For those readers who are unaware, the demise of Royal Tongan Airlines (the former national carrier for Tonga) left the Kingdom without any domestic air services for many weeks. The economic framework policy, written in conjunction with ICAO and implemented by government, had an aim to ensure that the domestic market for Tonga was run on an economically viable basis. The fact of the matter is that the Tongan domestic air network cannot sustain two carriers as they will both lose money and the country then runs the risk of losing all air services again.
Several readers have then taken the stance that Flyniu should have been awarded the sole operator status instead of Peau Vava’u, who they say won the award due only to the fact that HRH the Crown Prince owns Peau Vava…u. Well the facts pertaining to this issue are simply that Flyniu could well have been awarded the right to be sole operator, but they chose not to even apply for it. At the date and time that the Ministry advised the airlines to submit their applications for review, Flyniu decided that the best course of action for them to take would be not to apply. Therefore, when the government had to make a decision, it was very simple for them as they only had one applicant (Peau Vava’u).
For those of you that are more interested in getting a clearer picture on the policy and how ICAO and the government of Tonga came to the conclusion that only one carrier could provide the domestic services on an economically viable basis, you should take an actual look at the policy which can be read and downloaded from the Ministry’s web-site, which provides details of the domestic market in Tonga.
Many of the comments posted to Matangi have been very derogatory about Peau Vava’u and I note again that this seems to stem from the fact that people no longer have a choice of aircraft. Well, again, a little known fact is that since Peau Vava…u were nominated as the sole domestic carrier for the Kingdom, they have been taking on board all the comments of their prospective passengers and to that end, they have entered into an agreement with an international carrier that will provide a Dash-8 aircraft on an economically viable basis that will assist in the servicing the domestic network, thus giving passengers a true choice in regards to what type of aircraft they fly on. They are also finalising negotiations to purchase other smaller aircraft so that they can recommence services to ‘Eua and the two Niuas. The Dash-8 will be made public in the next few days (hence my deliberate omission of the finer details) and is scheduled to commence operations in Tonga in October.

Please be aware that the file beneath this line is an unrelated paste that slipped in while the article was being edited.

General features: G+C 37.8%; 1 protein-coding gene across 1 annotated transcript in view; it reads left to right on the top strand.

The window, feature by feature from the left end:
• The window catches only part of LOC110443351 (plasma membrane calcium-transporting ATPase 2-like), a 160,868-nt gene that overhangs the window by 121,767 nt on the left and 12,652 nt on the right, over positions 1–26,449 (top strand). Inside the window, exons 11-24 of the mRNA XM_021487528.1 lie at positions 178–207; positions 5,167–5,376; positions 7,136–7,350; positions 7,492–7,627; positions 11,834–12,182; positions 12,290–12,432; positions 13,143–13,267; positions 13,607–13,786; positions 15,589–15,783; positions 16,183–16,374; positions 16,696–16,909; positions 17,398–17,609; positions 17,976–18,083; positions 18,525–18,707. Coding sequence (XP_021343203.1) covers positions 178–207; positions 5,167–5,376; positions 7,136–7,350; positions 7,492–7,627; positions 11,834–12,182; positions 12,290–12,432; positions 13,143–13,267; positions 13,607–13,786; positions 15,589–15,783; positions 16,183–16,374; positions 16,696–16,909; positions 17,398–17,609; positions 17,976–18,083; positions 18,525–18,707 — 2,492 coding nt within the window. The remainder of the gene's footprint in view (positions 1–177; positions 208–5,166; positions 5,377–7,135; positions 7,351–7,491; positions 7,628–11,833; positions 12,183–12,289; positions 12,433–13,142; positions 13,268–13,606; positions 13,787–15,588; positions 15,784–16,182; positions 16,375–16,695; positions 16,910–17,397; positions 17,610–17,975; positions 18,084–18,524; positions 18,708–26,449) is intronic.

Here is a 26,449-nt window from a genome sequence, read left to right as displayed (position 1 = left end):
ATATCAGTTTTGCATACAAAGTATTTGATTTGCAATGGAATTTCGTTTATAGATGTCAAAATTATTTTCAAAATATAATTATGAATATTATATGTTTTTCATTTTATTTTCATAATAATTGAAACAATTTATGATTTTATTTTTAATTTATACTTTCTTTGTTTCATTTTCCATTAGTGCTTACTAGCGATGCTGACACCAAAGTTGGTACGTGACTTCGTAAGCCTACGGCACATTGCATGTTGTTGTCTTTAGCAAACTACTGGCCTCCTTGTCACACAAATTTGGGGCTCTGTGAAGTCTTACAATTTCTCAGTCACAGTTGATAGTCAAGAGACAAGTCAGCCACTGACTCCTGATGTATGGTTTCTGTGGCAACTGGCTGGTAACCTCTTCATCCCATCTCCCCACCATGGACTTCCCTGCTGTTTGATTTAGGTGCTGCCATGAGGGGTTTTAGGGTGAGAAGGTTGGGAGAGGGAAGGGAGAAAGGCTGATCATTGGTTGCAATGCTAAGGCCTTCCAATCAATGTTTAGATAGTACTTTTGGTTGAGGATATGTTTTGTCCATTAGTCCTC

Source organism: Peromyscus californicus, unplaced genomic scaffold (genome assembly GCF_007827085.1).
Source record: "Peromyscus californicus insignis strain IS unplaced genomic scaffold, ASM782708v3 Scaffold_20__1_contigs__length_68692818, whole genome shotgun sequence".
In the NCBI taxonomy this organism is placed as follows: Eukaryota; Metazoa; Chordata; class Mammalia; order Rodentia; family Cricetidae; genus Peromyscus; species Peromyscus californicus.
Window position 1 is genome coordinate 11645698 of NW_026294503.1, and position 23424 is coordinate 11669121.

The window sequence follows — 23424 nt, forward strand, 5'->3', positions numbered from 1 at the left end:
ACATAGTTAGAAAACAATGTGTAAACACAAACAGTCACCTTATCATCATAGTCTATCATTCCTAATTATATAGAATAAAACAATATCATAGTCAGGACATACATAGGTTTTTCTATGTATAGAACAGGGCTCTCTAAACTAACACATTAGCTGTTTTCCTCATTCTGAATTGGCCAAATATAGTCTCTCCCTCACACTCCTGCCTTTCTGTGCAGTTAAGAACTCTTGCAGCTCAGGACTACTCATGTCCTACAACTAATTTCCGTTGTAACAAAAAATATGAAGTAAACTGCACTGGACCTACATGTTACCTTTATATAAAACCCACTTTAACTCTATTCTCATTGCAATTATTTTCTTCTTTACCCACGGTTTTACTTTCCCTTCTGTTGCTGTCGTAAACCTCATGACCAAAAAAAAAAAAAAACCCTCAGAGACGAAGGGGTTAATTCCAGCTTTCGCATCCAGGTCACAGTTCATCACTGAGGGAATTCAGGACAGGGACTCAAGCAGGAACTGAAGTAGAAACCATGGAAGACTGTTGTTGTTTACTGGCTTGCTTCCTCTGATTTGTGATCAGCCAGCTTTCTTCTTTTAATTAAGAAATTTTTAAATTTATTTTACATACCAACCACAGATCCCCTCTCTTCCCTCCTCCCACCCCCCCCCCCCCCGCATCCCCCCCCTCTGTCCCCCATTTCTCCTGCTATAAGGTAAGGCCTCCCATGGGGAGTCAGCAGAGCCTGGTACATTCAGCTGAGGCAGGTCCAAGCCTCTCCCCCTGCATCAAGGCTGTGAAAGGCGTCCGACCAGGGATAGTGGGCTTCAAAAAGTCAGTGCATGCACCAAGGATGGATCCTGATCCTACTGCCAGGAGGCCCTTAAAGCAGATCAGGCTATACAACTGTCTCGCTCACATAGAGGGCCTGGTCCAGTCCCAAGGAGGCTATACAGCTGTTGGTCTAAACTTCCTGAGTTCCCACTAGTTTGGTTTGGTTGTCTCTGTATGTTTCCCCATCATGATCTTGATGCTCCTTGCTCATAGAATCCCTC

Lastly, there is one comment that I deliberately passed on commenting on earlier, which is the comments posted by Andrew Fifita, who stated that the solution to Tonga’s air issues would be to bring back Royal Tongan Airlines and Flyniu. Well, as an ex-employee of RTA and one of the many that were made redundant because of it’s decline, thanks for the support! However, please believe me when I say that it was comments and politics very similar to those being spread about Peau Vava’u that truly brought RTA down. When politicians and the public were writing terrible (and in many cases untrue) comments about RTA, there was no such support (as yours) for RTA and in fact we read many many articles stating how it should be closed down. One comment that I really appreciated from Andrew was the fact that he was looking at a proactive solution to the issue which really focused on the development of the tourism sector in Tonga. I totally agree that this will be the viable future for our Kingdom.
So the facts are as follows… Safety; Yes Peau Vava’u is safe. Choice; yes, Peau Vava’u are providing choice in aircraft; Policy; Had nothing to do with Peau Vava’u; Politics; As far as I have seen (and welcome any evidence to the contrary), Peau Vava’u have not been involved in any of the politics (and you will note, not a single derogatory comment from them about Flyniu).
So in light of the above, why don’t we turn our collective attention to how we can make a better airline for our Kingdom. One of the best ways to do this is to continue providing valuable feedback on the service of the airline in regards to their service standards and their product… These are the only things that we can and should hold them accountable for.
Pacific Travel Marketing
Tourism & Aviation Marketing & Consultancy